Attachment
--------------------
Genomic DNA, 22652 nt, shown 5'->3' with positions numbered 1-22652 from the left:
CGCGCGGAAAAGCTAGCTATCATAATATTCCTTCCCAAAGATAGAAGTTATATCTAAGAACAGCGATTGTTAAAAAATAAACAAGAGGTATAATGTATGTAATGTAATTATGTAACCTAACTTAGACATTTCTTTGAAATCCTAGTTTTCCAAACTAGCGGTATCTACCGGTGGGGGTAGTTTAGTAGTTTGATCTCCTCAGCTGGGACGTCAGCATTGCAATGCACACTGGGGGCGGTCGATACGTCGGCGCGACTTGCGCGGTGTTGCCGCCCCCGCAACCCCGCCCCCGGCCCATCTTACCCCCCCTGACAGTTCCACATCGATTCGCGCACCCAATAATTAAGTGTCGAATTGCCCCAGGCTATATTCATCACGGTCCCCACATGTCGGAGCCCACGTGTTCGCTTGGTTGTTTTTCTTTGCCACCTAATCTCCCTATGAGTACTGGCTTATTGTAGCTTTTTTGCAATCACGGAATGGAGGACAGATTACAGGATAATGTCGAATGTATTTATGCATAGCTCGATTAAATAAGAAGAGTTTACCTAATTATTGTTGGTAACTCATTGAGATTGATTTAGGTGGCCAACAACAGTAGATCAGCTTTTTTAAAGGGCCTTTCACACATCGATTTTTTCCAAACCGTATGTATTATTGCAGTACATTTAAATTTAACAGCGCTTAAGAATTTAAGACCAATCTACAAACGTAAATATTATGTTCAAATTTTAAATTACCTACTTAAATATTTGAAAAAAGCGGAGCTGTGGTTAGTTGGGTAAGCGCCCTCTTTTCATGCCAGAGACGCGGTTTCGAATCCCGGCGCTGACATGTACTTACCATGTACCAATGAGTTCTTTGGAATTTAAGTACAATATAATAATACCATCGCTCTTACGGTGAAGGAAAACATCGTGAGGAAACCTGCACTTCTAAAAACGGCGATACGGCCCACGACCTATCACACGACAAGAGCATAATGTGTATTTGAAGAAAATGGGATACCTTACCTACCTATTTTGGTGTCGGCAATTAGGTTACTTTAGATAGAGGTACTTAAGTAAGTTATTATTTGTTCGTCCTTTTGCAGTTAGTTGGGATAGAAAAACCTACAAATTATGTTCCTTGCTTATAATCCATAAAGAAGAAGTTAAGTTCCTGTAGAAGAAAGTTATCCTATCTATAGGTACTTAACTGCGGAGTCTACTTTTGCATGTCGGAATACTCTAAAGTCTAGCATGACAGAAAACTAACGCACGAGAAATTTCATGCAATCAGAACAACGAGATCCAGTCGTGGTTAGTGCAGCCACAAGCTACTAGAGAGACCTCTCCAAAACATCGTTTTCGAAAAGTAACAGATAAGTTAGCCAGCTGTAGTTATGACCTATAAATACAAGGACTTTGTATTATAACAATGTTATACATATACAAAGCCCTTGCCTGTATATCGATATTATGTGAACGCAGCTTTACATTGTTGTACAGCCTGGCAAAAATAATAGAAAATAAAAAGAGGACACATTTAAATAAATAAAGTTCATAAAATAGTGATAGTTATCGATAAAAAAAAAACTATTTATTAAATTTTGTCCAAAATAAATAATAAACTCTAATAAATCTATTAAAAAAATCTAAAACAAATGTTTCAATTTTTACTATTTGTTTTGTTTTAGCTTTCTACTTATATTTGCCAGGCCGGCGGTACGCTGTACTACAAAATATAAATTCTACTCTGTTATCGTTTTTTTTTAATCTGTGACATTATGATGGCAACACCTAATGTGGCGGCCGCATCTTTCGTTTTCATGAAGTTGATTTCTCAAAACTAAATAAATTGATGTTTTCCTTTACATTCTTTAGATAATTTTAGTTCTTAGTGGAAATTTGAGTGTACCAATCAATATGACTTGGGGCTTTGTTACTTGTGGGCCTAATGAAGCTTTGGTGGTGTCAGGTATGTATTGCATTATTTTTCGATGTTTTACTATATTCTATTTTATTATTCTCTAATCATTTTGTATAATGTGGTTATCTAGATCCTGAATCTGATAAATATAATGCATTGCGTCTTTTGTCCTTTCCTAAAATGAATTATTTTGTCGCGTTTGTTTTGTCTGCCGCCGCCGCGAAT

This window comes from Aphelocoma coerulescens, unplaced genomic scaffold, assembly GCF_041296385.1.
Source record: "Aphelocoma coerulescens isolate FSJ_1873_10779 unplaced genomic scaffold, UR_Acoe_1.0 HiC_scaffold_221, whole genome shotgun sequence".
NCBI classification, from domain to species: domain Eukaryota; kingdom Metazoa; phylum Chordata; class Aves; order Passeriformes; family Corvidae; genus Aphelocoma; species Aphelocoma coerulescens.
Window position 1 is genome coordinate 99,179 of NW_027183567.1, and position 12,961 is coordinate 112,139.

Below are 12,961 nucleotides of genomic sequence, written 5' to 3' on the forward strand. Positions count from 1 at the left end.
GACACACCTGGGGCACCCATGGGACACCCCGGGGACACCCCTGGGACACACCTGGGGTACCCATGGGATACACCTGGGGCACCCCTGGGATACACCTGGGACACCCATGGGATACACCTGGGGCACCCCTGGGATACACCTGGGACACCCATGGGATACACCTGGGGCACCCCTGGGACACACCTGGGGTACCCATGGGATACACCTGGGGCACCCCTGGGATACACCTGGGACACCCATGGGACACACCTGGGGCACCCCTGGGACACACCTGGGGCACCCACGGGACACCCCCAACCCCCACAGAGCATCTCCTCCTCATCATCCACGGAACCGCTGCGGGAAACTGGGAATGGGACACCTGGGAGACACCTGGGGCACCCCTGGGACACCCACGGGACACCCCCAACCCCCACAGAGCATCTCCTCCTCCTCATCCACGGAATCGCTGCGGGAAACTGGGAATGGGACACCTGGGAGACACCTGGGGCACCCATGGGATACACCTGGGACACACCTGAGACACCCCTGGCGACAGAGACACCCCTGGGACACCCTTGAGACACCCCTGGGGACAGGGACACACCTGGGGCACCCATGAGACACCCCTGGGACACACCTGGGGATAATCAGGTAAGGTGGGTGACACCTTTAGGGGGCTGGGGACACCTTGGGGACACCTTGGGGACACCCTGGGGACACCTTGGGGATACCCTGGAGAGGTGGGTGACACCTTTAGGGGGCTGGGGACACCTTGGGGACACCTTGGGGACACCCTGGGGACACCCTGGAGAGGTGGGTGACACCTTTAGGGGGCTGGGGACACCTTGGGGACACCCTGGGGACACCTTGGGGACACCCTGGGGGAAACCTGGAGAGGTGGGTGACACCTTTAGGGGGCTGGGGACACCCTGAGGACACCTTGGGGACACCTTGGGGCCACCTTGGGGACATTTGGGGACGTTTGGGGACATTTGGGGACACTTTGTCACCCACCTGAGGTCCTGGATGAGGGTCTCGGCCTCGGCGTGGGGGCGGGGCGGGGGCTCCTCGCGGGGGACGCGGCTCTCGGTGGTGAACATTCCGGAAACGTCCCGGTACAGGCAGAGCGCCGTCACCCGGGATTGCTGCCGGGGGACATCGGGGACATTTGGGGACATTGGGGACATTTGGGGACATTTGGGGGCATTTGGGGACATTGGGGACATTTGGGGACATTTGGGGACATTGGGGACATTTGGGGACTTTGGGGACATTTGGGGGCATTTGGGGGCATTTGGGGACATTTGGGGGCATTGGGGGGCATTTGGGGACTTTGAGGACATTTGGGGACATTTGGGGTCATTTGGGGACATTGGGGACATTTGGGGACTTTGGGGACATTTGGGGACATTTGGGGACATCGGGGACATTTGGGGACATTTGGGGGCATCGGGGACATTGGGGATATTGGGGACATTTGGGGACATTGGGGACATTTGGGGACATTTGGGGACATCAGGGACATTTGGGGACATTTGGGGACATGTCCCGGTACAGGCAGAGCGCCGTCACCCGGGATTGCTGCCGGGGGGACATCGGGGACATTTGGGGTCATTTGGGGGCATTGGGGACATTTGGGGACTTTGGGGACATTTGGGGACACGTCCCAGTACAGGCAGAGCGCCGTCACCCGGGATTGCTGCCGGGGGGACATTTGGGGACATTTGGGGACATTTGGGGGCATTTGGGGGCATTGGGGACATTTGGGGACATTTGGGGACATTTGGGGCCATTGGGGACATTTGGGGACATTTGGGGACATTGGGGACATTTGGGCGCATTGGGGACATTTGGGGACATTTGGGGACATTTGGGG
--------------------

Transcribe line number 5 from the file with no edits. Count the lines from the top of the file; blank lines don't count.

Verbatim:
NCBI classification, from domain to species: domain Eukaryota; kingdom Metazoa; phylum Chordata; class Aves; order Passeriformes; family Corvidae; genus Aphelocoma; species Aphelocoma coerulescens.